Sunrise at Onemana
View from the reserve
D - After our amazing and extrordinary adventures, we were very happy to arrive at what I guess we can now call home. And if I'm honest, the adventures have only really just begun. Well for me at least. Abbie's done some of this stuff before, but a lot of it's new for me. And as so many of you have expressed an interest in hearing how we're settling in, and what living in NZ is like, I've decided to keep the blog going. Abbie's promised to contribute from time to time, but from now on it's mostly just the Grover. Christmas with the Family
Arriving a week before christmas was strange - we had avoided the worst of the build up, but, the freakiest part of this all (speaking from experience of many Northern Hemisphere Christmases) was the lack of bad weather. Temperatures hovered around the 18 - 22 C mark, and although this was meant to be the worst start to summer for 60 years, still very surreal for christmas.
D - Christmas Day started with a fry up, or more apt, a barby! However there was champagne to accompany the heaving mounds of hash
Green Lipped Mussels
They're huge and plentiful
browns, bacon and sausages. Presents were distributed efficiently and humourously by Ian in his cowboy hat, and then it was the time for lunch. Oysters, scallops & crayfish were provided by Eddie & Sharyn (who'd actually caught some of it), and somehow I took it upon myself to roast The Lamb. This was a quarter of a lamb - enough meat for 7 (just!), and, what with my rapid intake of Jack Daniels throughout the afternoon, I have little recollection as to whether it was a success. No one died of food poisoning, but I put that down to the amount of alcohol involved rather than my cheffing instincts.
A - Even I had trouble readjusting to the southern hemisphere Christmas. It just didn't feel Christmassy at all. There's definitely something about being able to snuggle up inside and eat till you burst that makes winter Christmasses great. What I do love about NZ Christmas though is that the Pohutukawa trees are all in bloom. These are huge gnarly beach trees and they have red blossoms that come out right around Christmas.
After Christmas we ended up spending the best part of three weeks either at the beach
A Kiwi Christmas
Check out the 'London' theme to the tree decorations
or at Pat & Ian's place in Ngatea, occasionally going on days out and hooking up with friends or going on lots of adventures. We even helped Pat & Ian move furniture so they could have carpet laid. Some of the more memorable follow below; New Year's
We celebrated new years eve down at the Viaduct on Auckland's trendy waterfront. This was, of course, preceded by cocktails at Camerons incredible bachelor pad. And to follow that on new years day, a trip to the west coast beach of Muriwai helped blow away any cobwebs and hangovers from the night before. De-Velveting Deer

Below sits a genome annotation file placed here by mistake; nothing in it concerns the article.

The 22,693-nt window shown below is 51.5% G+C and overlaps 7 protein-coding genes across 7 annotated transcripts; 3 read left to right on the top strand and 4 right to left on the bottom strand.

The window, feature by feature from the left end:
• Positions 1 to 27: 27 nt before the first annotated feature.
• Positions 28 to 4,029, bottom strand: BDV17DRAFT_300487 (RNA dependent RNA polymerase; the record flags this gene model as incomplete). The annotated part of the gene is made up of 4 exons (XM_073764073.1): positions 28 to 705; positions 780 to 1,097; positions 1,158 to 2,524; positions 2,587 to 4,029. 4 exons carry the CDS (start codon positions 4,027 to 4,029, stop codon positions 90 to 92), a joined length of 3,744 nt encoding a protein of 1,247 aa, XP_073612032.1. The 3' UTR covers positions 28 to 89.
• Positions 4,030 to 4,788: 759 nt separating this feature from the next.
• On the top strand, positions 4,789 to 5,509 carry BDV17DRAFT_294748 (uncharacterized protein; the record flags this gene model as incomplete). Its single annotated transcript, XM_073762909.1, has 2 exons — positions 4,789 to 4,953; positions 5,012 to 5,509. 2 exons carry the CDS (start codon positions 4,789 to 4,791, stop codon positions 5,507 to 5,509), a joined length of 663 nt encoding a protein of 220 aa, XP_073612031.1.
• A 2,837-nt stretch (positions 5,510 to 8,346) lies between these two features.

Have you ever done it? Do you even know where velvet comes from? For those that don't know, Abbie's Dad (Ian) is a semi-retired large animal vet, and I've always joked that he might take me out to 'service' some cows as some kind of initiation. This has never happened, but seeing as how we were just knocking about the house and Ian had this job come up, I could think of no excuse not to go. Velvet comes from the antlers of the deer. These get sawn off. With a saw.
While the deer is conscious. This sounds bad, but the deer are locally anaesthetised and held in a mechanical trap while the velvet is 'harvested'. There is some blood, but it didn't feel right to happily photograph away while the farmers did their work. I was quite surprised at how compassionate they were and the care they provided for the animals. Mad as Cows
While we were unemployed and staying in the backblocks, one drunken evening Eddie & Sharyn jokingly suggested we spend the day 'on the trucks' with them. Well, not ones to pass up on an opportunity like that, we said yes - it also gave me a chance to overcome my fear of cows (look into their eyes, man).
D - So I went off with Eddie on the double trailer stock truck, picking up from 'the yard', and delivering the lovely, smelly young cows to the abbotoir in Hamilton. They looked so happy, getting off the back and climbing the 'rampway to heaven'... Then to Morrinsville, where a happy couple of hours were spent eating pies and burgers at the cattle market (why was I reminded of so many disco's previously visited?).
Rocks on the Beach
Along the fence line from Onemana
All well and good there, but a couple of big, angry bulls, saw even the most experienced farmers diving for safety.
Abbie joined Sharyn in her 'little' truck (a seven tonner, to those in the know), and proceeded to drive all over the Coromandel Peninsula doing lots of individual pick ups and drop off of mainly 'service' bulls (line up, ladies). Even though she took a tumble in the lime (and manure), Abbie loved getting amongst it.
A - I think I most impressed by how capable Sharyn was with the bulls and driving the truck. I'm a bit of an old school feminist so I always like to see women doing well in what are traditionally male roles. And Sharyn had lots of great stories. Suffice to say that it's taken some of the farmers quite a while to get used to have a young lady (with very good legs) pick up and drop off their stock! Thames Races
Coming halfway around the world and staying a twenty minute drive from the town of Thames seems a little odd considering how long we have lived in London, practically on the Thames. However, that's where
the similarities end. Thames is a lovely, ex-mining town, which has managed to retain it's character and charm, and is well worth a lunchtime stop off if you're ever in the area. Each year, it hosts the Thames races, an event for mostly two year old horses, and a great family day out. It's no Ascot, and you quickly realise this as you are directed to drive across the track and park your vehicle in the middle of the oval. No dressing up required here - simply fill up your ice box or chilly bin with your favourite tipple, and prepare to have fun, sticking pins in the form guide and betting on rank outsiders. The only sour memory from a great day out was seeing a horse that had clearly broken its leg being 'put down' (and not by lethal injection), and then dragged by tractor and left behind a tree in the outfield. Big Day Out
If you've ever been to the Reading or V festivals in the UK, you'll know what this is about. An annual event in Auckland, with some big international bands along with many local ones too, all thrown together across